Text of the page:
analyst likens current market to 1987

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    (From today's Australian, article "yeah, it's gonna run out" by Michael West.)

    THINGS were good. Things were too good. And when things were too good, Frank Sources started to get edgy.

    This market had the rancid whiff of 1987 about it, though one must remember the market spurted a triumphant 30 per cent higher that year before it blew into smithereens.

    This was the 'blow-off' period, the time when irrational exuberance had fully taken sway and things went up on fundamental fundamentals, that is, because there were 'more buyers than sellers'.

    City restaurants were flat-strap, biotechs were floating with a vengeance, IAG had just raised $550 million on the rationale it was good to have some extra money in the kick just in case something bad happened. Merrills was setting up a small caps team, Twiggy Forrest's plaything, Fortescue, had bolted to $460 million from scratch in no time.

    It was a worry all right. One vexing portent was that 1980s entrepreneur, Bruce Judge was back, taking a free carry from Big Kev. Big Kev, who maintains he's still excited, flipped 8 million shares in his eponymous plaything to Bruce at 3.75c apiece last week. Brucey tipped out 1 million on Wednesday at 27c for a $232,000 turn and kept the rest. Whoever the poor sod was who waded in at 49.5c because an 80s entrepreneur had taken out a 90s entrepreneur should restructure his investment philosophy, or try the tiddlywink market.

    Naturally, looking to Marge for advice at times like these would be a silly thing to do. The stocks that do the best are precisely the sort of stocks we'd be shorting. At the zenith of the dotcom boom in 2000, your humble columnist's caustic comments on the likes of Solution 6, Eisa, One.Tel, Liberty One, New Tel, Spike, TeleOne, Voxson, Sausage Software and Airhead were not welcome in some quarters.

    Okay, there was no company called Airhead but it would have rallied anyway had it been listed. And don't look to the pros for help. In those days every broking firm in the country had dumped its gold department for a new-economy research team. While the promoters laughed, analysts earnestly modelled the dotcom bucket-shops, fund managers invested your money like there was no tomorrow and there were many conferences.

    The sheer volume of corporate activity -- the takeovers, the IPOs, the placements -- suggests the market is too hot but the most telling sign is the utter lack of choosiness.

    We hear from the funds every day about this new issue or that new issue. 'Yeah, we took some. It's gonna run.' Sheer sentiment, very little else. This is a wonderful time for promoters, and the longer this market runs, the more rubbish will float.

    A word of advice, then: if you can't afford to lose it, don't punt it. Sadly, it will already be too late for many. Margin lending volumes are sky-high. One bloke who set up a hedge fund recently told us the merchant banks wanted to lend him six times his capital. When somebody wants to throw six times your capital at you when you've told him you will punt anything, you've got to worry.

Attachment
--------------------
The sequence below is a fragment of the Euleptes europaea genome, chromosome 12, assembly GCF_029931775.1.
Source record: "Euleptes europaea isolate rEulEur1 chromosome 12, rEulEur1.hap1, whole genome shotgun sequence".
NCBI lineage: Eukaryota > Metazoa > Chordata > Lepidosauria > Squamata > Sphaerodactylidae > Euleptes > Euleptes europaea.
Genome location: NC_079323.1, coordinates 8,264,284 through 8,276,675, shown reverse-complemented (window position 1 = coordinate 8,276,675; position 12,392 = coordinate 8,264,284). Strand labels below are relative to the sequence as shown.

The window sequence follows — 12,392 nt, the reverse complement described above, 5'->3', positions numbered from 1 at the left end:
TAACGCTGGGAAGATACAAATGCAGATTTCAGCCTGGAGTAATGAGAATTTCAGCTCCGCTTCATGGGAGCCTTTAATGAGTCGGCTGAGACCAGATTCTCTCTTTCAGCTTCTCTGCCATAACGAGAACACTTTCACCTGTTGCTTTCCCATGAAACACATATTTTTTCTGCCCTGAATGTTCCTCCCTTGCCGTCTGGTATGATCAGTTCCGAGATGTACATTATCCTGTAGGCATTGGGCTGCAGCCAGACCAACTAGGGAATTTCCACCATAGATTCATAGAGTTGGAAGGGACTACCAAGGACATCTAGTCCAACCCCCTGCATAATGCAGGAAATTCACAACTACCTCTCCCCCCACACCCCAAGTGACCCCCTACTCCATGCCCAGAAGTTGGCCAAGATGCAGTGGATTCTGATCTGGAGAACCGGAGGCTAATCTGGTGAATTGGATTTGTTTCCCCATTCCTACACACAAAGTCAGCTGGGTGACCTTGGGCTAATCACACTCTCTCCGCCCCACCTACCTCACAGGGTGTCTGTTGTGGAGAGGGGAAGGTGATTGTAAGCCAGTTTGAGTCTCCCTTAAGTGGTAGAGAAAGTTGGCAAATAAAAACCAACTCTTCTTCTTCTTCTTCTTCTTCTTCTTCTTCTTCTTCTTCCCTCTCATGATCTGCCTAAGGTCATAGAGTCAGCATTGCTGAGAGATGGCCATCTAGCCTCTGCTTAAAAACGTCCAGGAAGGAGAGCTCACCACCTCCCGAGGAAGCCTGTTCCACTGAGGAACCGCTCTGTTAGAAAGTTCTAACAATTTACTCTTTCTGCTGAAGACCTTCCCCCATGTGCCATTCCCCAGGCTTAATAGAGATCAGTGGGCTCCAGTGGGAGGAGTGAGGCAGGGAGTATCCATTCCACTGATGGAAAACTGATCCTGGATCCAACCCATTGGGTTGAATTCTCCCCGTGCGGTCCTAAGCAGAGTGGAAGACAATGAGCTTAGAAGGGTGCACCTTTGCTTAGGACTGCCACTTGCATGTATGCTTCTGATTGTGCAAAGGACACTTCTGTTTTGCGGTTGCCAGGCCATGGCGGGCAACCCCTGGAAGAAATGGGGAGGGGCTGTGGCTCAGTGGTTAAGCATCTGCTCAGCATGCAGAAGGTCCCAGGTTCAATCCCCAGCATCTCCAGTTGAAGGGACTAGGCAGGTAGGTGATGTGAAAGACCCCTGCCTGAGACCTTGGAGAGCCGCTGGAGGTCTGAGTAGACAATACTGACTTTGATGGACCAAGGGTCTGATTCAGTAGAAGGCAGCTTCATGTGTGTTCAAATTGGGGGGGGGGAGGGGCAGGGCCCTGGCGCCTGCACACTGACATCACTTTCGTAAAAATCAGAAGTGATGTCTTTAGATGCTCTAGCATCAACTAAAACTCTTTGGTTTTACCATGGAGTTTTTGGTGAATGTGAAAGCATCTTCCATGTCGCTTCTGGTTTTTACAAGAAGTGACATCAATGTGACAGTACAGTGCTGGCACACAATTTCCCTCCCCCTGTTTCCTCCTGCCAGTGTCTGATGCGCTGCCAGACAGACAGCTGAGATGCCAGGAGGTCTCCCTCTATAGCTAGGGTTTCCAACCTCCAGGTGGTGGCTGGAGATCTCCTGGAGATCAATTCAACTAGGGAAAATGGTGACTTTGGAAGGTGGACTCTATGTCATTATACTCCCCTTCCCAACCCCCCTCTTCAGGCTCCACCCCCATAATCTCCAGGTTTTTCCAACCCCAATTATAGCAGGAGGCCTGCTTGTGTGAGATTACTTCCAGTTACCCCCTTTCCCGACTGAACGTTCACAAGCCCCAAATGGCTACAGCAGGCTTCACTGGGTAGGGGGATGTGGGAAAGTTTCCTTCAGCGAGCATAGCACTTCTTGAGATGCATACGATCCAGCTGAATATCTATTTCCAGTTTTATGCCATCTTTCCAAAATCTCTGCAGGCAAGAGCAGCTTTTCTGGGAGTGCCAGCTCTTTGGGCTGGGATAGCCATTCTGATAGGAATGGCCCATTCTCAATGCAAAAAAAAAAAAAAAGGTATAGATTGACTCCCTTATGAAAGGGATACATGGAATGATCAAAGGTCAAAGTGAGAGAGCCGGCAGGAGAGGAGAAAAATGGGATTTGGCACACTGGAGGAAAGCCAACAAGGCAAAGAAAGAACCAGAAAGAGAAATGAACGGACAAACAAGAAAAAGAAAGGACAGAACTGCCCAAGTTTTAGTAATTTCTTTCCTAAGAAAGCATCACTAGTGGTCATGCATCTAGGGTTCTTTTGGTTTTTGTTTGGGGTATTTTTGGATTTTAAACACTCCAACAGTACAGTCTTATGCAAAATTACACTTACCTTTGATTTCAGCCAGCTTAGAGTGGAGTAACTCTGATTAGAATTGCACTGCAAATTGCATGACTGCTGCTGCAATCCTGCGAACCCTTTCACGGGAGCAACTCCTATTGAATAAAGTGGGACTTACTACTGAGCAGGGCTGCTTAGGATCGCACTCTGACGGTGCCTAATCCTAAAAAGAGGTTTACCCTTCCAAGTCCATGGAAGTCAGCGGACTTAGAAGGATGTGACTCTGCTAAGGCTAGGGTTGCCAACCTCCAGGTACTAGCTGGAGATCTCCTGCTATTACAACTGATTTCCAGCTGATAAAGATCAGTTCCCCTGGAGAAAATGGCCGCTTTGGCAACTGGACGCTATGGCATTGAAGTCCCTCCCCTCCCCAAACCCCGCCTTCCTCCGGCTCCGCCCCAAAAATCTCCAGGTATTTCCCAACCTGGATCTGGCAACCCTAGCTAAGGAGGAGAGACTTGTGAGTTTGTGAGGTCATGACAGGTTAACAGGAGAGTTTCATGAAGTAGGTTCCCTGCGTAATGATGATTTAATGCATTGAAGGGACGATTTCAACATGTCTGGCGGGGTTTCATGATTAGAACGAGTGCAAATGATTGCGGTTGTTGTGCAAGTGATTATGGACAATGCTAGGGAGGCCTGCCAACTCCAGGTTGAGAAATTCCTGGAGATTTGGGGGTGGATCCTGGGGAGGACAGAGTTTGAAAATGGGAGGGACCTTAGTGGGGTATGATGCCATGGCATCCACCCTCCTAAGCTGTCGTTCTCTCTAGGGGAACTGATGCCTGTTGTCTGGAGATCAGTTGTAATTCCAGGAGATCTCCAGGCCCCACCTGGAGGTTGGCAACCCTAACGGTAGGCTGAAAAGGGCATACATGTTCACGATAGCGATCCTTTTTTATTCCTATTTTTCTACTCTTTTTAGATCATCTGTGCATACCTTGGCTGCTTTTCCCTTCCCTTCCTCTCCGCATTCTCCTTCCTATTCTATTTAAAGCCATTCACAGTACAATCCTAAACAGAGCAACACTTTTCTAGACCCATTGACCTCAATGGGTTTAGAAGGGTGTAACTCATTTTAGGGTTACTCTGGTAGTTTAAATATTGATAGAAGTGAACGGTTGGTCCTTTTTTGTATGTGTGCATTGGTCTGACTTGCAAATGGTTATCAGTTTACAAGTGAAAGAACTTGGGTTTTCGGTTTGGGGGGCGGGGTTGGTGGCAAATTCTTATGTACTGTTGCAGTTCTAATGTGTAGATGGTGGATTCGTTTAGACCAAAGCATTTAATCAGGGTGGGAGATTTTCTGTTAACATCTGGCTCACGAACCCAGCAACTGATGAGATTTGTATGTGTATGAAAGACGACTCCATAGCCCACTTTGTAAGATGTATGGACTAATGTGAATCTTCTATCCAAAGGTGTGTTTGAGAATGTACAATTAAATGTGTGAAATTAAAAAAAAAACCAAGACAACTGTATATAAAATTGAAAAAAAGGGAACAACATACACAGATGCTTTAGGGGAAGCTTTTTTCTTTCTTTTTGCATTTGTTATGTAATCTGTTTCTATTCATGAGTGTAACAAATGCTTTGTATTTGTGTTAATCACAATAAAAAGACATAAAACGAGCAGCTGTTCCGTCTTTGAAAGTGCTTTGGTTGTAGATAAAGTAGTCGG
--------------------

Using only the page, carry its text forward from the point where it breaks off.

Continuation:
Unwinding all this debt in the event of a crash would precipitate a relentless downward spiral. Then there's the record level of personal debt on everything from the car to the DVD player. It won't last. Low interest rates mean nothing unless relative to the level of debt.

    And talking relativities, things are out of whack even in such measurable sectors as tollroads. The recent ConnectEast float was always going to be good but is now more expensive than Transurban -- which has its construction risk behind it -- with forecast yields of 5.5 per cent and 6.1 per cent respectively.

    This sort of thing is everywhere you look, and far more pronounced where the earnings are far less pronounced. The more speculative the stock, the better its performance.

    One vital signal of an overheated market is yet missing. That is, the wholesale poaching of stockbrokers. Broker movements are surprisingly stable. And the voices of reason can still be heard. Although the 'new paradigm' theorists are cropping up at an alarming rate -- those who believe 'it's different this time' -- there is still a good degree of emotional restraint. That is, people feel the market is high. So there might be another 30 per cent in it yet. Let's face it, the taxi drivers are only starting to get excited.

    Since the Great Liberation of Iraq last March, the all ords is up 45 per cent. And that's just the big stocks, not the little-beauty growth stories. That's a lot. And these types of gains come at a price. So remember, it's up by the stairs and down by the escalator.

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